BOWIE -- Returning point guards Darrell Walker and Mark Jackson will be the focus of attention when the Washington Bullets and New York Knicks meet at Madison Square Garden tonight in a game that could weigh heavily on the Bullets' fading playoff hopes.
With only 27 games left, the Bullets, who have lost seven of nine in Walker's absence, trail the Knicks by two games in the battle for the eighth and final Eastern Conference playoff berth.
Walker, sidelined since his most recent visit to the Garden, Jan. 31, when he strained ligaments in his right knee, is expected to provide help running the offense and as a defensive stopper.
The all-purpose guard, who leads the team in rebounding, was missed Saturday night when the Bullets suffered a 104-101 loss to the Knicks on Trent Tucker's buzzer-beating three-point shot.
Bullets coach Wes Unseld said it was not Tucker's shot that won it for the Knicks, but the ineffectual defense employed against Knicks shooting guard Gerald Wilkins, who easily drove past A.J. English and Ledell Eackles in the second half.
No one in New York knows what to expect from Jackson. Disgruntled all season because of his backup role to Maurice Cheeks, Jackson was suspended Friday for two games and fined $43,000 after being charged with "insubordination" by Knicks coach John MacLeod.
New York won both road games in Washington and Miami while Jackson and his agent, Don Cronson, formulated plans to file a grievance with the league.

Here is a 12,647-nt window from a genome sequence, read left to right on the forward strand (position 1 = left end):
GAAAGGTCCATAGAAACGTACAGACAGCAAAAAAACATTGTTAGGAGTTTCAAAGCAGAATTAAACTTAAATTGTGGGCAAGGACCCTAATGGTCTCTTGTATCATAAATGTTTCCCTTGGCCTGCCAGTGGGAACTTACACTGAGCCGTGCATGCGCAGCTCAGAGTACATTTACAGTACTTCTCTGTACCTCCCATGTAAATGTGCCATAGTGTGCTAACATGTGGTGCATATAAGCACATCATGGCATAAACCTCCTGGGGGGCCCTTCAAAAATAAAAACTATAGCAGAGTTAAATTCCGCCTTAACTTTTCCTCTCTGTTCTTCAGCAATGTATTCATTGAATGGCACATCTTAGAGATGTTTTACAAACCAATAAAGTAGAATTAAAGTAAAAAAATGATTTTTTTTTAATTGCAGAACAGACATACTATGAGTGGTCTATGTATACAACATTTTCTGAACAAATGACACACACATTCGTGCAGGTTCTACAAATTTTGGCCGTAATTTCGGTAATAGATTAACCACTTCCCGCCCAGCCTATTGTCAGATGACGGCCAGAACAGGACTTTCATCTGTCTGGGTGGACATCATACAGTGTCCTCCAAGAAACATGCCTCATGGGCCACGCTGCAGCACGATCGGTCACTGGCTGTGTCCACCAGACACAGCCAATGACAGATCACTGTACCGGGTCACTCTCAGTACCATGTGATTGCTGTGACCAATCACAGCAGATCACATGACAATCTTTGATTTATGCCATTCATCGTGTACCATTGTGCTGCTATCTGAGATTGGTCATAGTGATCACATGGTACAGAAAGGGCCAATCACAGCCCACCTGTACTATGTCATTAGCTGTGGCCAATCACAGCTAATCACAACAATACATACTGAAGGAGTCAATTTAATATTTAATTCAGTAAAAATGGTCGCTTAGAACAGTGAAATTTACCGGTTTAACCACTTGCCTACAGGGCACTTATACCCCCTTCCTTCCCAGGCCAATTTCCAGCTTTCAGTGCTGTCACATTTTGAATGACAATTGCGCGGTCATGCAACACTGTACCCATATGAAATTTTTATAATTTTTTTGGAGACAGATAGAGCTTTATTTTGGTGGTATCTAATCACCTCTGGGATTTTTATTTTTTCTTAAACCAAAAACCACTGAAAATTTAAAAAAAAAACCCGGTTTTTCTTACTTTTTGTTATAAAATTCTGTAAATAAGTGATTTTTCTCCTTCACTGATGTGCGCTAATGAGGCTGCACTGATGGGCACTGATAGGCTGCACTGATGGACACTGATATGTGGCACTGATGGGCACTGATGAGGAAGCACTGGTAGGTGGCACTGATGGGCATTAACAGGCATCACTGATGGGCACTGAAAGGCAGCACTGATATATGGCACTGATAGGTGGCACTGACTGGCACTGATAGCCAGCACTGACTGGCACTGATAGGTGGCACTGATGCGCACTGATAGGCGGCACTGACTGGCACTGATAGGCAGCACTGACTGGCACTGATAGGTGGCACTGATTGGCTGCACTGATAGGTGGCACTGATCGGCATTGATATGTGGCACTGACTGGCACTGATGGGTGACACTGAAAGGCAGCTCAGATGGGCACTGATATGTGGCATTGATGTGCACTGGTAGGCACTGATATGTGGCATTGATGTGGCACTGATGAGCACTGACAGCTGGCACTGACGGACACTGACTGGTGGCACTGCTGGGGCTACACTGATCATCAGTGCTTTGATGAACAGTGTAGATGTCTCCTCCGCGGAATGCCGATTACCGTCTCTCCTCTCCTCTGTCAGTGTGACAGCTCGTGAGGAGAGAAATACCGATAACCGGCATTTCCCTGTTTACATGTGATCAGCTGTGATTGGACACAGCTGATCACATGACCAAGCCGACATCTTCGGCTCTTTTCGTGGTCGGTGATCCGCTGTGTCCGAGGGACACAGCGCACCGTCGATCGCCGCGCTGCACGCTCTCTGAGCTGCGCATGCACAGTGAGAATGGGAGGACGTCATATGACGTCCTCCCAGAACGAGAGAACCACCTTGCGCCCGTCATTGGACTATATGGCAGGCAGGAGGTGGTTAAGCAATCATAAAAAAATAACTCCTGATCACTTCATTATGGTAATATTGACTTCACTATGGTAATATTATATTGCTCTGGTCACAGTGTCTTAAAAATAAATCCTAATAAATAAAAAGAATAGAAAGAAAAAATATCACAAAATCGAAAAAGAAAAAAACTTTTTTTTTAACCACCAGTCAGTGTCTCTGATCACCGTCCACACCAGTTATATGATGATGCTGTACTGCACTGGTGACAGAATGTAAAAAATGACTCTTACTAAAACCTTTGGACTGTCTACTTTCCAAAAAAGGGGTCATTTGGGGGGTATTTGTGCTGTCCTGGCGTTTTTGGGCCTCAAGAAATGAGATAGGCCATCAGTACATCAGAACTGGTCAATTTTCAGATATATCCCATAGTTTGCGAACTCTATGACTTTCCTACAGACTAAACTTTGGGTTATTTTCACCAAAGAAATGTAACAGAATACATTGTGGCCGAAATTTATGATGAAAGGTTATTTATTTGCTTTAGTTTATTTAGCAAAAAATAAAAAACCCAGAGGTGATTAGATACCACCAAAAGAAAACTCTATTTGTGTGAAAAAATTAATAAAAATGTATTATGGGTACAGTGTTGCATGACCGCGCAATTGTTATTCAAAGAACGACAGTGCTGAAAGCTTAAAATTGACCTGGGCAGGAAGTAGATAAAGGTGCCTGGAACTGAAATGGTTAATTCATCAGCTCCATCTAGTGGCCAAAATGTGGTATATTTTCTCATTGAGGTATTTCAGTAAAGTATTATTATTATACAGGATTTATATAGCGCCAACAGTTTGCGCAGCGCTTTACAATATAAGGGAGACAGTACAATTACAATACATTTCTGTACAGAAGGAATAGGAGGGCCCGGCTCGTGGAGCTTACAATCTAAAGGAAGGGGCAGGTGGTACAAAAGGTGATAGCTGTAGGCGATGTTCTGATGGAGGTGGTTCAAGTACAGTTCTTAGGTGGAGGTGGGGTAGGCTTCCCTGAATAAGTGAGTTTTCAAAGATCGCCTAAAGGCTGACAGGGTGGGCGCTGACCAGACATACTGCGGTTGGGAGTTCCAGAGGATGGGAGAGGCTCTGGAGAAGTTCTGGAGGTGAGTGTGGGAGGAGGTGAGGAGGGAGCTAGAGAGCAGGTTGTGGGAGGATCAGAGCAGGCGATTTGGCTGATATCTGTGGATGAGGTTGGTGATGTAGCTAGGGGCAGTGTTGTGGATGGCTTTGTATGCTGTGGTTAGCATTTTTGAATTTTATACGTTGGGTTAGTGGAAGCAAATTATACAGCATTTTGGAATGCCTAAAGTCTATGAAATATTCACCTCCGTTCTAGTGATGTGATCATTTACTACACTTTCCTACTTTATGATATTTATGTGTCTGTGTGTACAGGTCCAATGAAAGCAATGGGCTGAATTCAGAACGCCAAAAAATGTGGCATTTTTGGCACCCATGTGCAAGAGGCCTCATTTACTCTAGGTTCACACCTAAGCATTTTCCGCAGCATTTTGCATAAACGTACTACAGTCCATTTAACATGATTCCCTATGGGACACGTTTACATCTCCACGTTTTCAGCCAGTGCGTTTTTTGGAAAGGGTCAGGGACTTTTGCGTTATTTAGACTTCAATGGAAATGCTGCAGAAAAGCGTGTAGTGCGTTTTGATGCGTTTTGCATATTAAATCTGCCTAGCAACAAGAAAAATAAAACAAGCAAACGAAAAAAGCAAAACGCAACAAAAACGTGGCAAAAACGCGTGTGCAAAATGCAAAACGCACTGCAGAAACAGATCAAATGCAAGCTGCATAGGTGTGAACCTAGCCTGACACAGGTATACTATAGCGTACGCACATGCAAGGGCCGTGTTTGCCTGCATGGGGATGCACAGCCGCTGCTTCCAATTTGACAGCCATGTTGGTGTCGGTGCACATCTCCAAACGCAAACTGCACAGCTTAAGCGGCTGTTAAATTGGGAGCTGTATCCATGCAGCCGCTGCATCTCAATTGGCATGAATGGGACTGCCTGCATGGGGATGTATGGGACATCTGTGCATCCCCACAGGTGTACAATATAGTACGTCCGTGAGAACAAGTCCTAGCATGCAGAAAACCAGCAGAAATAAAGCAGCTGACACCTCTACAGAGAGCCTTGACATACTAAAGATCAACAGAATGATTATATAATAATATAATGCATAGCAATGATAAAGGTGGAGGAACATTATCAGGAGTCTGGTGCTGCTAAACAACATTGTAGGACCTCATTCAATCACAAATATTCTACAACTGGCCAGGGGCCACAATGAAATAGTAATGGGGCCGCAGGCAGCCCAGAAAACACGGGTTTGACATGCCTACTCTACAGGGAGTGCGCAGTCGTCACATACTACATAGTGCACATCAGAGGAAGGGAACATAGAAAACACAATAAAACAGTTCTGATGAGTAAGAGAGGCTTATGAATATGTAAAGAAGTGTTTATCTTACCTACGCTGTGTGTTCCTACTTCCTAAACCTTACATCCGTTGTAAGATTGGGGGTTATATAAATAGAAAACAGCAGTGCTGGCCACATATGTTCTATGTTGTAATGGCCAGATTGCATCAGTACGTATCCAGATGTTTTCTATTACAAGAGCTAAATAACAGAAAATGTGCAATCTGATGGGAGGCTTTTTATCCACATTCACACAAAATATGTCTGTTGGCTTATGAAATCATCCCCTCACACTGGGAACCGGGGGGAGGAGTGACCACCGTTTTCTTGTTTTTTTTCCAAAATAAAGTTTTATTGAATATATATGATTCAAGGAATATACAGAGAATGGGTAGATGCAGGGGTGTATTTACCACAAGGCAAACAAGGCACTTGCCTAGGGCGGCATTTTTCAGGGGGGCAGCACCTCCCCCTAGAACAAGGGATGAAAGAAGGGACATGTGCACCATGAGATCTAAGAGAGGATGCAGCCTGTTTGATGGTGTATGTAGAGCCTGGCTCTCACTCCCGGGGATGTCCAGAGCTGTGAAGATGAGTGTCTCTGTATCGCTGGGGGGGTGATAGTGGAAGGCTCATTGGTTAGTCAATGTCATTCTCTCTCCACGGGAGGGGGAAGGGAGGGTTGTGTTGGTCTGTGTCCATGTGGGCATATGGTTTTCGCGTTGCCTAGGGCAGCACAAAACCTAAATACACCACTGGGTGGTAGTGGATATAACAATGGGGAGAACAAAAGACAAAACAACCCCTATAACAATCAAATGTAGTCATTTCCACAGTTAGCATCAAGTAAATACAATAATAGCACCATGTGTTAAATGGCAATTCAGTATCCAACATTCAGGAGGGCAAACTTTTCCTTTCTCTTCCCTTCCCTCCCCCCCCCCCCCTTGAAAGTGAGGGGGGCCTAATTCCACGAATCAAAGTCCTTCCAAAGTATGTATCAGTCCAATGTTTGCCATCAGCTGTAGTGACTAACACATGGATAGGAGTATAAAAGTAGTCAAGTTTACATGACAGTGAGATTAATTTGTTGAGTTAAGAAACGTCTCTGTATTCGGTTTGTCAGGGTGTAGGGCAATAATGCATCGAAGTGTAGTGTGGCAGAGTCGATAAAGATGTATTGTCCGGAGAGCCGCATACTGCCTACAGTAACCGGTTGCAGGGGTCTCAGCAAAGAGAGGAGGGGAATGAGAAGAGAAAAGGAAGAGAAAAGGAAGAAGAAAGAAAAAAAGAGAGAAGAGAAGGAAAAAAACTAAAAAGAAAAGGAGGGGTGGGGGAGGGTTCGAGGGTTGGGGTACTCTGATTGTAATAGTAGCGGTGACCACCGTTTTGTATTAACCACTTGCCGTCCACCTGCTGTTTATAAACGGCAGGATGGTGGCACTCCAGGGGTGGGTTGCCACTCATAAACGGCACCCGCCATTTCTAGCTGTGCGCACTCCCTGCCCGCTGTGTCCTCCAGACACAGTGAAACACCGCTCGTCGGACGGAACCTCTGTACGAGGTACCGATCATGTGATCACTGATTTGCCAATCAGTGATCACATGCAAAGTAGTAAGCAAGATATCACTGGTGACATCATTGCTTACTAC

Saturday night's victory at the Capital Centre provided a tremendous emotional lift for the Knicks, beset by internal bickering and the booing of their hometown fans who have seen them win only 11 of 28 games at the Garden.
But the return of Jackson could be a divisive force.
"How is Mark going to respond?" said MacLeod, anxious to bury the controversy. "I think positively. When he comes back, he'll sit down with all the coaches and we'll discuss the issue and then it will be in the past. We want to get this behind us."
But the players were taking sides. Team leader Patrick Ewing questioned the timing of the suspension, the day after the trade deadline passed. Jackson had been the subject of most of the rumors involving the Knicks.
A week earlier, Jackson had said his benching was the result of a "personal" vendetta against him by the Knicks organization. "If they were going to fine him, that's when it should have happened," said Ewing.
In the New York tabloids, minor debates quickly grow into full-scale wars. Given a similar scenario for potential trouble, Unseld soft-pedaled reports that forward Harvey Grant was complaining about his diminishing role in the Bullets offense.
Again, yesterday after practice, Grant, who is averaging 18.6 points and 7.4 rebounds, voiced concern over becoming a "forgotten man," after attempting only seven shots in Saturday's loss to New York.
"If I've been doing the job all year, why do they stop going to me?" Grant asked. "You run the floor hard, get open, and no one gets you the ball. If I'm the second go-to guy on the team after Bernard [King], I should be getting more shots."
Unseld chose not to confront Grant, but said, "That's how Harvey perceives thing. But it's how I perceive things that counts.
"The ball distribution isn't what it was earlier because we were using English at a new position [point guard]. He had to make adjustments, but so do the other players. They have to move more to get better passing angles and working harder to get free."
Unseld had other decisions to ponder. It seemed likely that reserve forward Mark Alarie, still experiencing soreness in his left knee, will be placed on the injured list for five games. This would allow the Bullets to re-activate Walker today without having to cut anyone. Reserve guard Byron Irvin appeared the most vulnerable.